Benzimidazoles are an important class of heterocyclic compounds due to their wide application as active pharmaceutical moieties. Albendazole, mebendazole, triclabendazole, droperidol and pimozide are examples of drugs containing a benzimidazole scaffold.14 These drugs are used to treat cancers15 and ulcers,16 as well as fungal,17 viral18 and parasitic infections.19 The parent compound also serves as a precursor for the synthesis of vitamin B12.20 Derivatives of benzimidazoles are used industrially as ultraviolet filters and pigments.21,22 Conventionally, benzimidazole synthesis requires heating 1,2-phenylenediamine (PDA) with concentrated carboxylic acid for hours at high temperature, followed by the addition of a strong Lewis base to obtain the product.23,24 Recently, aldehydes and alcohols have been used as additives to facilitate the bulk reaction.25,26 Moreover, the reaction can be performed at a milder temperature by adding catalysts such as cobalt,27 palladium,28 copper29 and even boranes.30 Despite the use of a metal catalyst, the reaction generally takes 6 to 12 hours to accomplish. Reactions involving radical pathways under UV-radiation are faster but require a radical generator such as rose bengal.31 Other strategies have included the use of microwave irradiation in presence of triphenyl phosphite.32 Nevertheless, in terms of sustainable synthesis, reactions that occur rapidly under mild conditions remain highly desirable.

In this study, we demonstrate a metal-free synthetic strategy in which the rate of the benzimidazole synthesis is accelerated and occurs under ambient conditions inside charged microdroplets during their brief time of flight in the open air either into a mass spectrometer or, in scaled-up experiments (see below), onto a droplet collector. These electrosprayed microdroplets behave like micro/nano-reactors which undergo rapid desolvation and coulombic fission while finally releasing unsolvated product ions into the vacuum of the mass spectrometer.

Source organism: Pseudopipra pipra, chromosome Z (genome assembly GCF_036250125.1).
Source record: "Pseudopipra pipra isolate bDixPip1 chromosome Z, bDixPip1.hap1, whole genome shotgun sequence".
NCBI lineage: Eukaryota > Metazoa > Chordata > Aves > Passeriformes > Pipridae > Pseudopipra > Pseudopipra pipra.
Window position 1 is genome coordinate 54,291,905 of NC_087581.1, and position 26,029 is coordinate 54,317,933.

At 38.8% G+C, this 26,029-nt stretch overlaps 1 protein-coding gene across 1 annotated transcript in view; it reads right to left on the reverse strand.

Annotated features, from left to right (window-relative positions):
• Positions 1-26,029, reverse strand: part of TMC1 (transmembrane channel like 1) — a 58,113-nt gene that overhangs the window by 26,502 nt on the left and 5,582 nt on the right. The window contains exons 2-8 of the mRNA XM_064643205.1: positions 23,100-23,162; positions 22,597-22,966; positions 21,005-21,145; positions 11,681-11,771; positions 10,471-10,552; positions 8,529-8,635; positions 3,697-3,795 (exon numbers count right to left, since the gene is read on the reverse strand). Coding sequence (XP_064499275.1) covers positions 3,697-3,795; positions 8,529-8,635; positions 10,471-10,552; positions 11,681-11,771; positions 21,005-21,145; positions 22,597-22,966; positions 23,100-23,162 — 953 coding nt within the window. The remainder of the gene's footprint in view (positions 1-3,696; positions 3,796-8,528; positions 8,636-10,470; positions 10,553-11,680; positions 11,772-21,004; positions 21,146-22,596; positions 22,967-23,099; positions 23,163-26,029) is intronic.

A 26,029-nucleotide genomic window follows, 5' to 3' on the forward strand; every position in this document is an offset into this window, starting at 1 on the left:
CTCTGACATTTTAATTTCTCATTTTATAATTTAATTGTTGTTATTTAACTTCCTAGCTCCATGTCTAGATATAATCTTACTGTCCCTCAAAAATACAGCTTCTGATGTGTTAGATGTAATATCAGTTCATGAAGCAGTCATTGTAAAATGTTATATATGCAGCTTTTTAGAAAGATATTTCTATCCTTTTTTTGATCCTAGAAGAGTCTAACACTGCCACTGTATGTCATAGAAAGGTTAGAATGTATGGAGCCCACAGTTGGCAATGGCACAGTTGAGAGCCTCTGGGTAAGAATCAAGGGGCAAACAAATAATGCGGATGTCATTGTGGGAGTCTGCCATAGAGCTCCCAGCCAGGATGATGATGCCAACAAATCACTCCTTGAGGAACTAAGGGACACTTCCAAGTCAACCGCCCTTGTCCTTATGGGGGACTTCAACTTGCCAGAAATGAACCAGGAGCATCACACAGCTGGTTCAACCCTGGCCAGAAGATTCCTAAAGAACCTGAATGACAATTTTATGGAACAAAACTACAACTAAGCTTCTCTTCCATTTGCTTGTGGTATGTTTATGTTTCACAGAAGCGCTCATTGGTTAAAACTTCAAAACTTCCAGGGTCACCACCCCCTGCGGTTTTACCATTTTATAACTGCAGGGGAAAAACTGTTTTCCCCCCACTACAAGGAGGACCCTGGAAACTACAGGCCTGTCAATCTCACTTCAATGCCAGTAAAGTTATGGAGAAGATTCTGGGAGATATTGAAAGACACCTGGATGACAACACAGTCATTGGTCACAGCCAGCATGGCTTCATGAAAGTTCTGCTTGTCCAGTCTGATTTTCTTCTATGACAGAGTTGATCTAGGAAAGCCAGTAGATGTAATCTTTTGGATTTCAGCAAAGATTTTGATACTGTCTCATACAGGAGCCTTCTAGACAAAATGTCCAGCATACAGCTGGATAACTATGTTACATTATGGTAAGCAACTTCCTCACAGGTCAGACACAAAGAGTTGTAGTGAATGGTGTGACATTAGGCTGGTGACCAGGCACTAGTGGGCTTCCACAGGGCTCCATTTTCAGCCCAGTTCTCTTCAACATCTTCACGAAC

Examples of reactions known to be accelerated in the microdroplet environment include Suzuki coupling,33 Fisher indole synthesis,10 Katritzky transamination,34 Claisen–Schmidt condensation,35 Eschenmoser coupling,35 Dakin reaction,36 Baeyer–Villiger oxidation,36 N-alkylation of indoles,37 Combes reaction,12 Pomeranz–Fritsch synthesis,12 and cycloaddition reactions.38 These microdroplet accelerated reactions can be performed under ambient conditions using nESI10 or, in larger volumes, using electrosonic spray ionization (ESSI).12 Levitated Leidenfrost droplets13 allow milligram quantities of compounds to be synthesized in times on the order of minutes. Here, we use both nESI and ESSI, as well as mass spectral fragmentation patterns (MS/MS experiments) to generate and identify reaction intermediates and products, supplemented by isotope labeling and pH dependence experiments.

In addition to being the focus for accelerated organic reactions as discussed here, sprays have also seen use in materials preparation, sometimes on a commercial scale as in the case of electrospinning.39 Other examples include fabrication of silver nanobrushes,40 metallic palladium nanosheets,41 high entropy alloys,42 dandelion-like CuO–Ag hybrid hierarchical nanostructures,43 hybrid perovskite quantum nanostructures,44 and multi-metal 3D printed microstructures.45

Results and discussion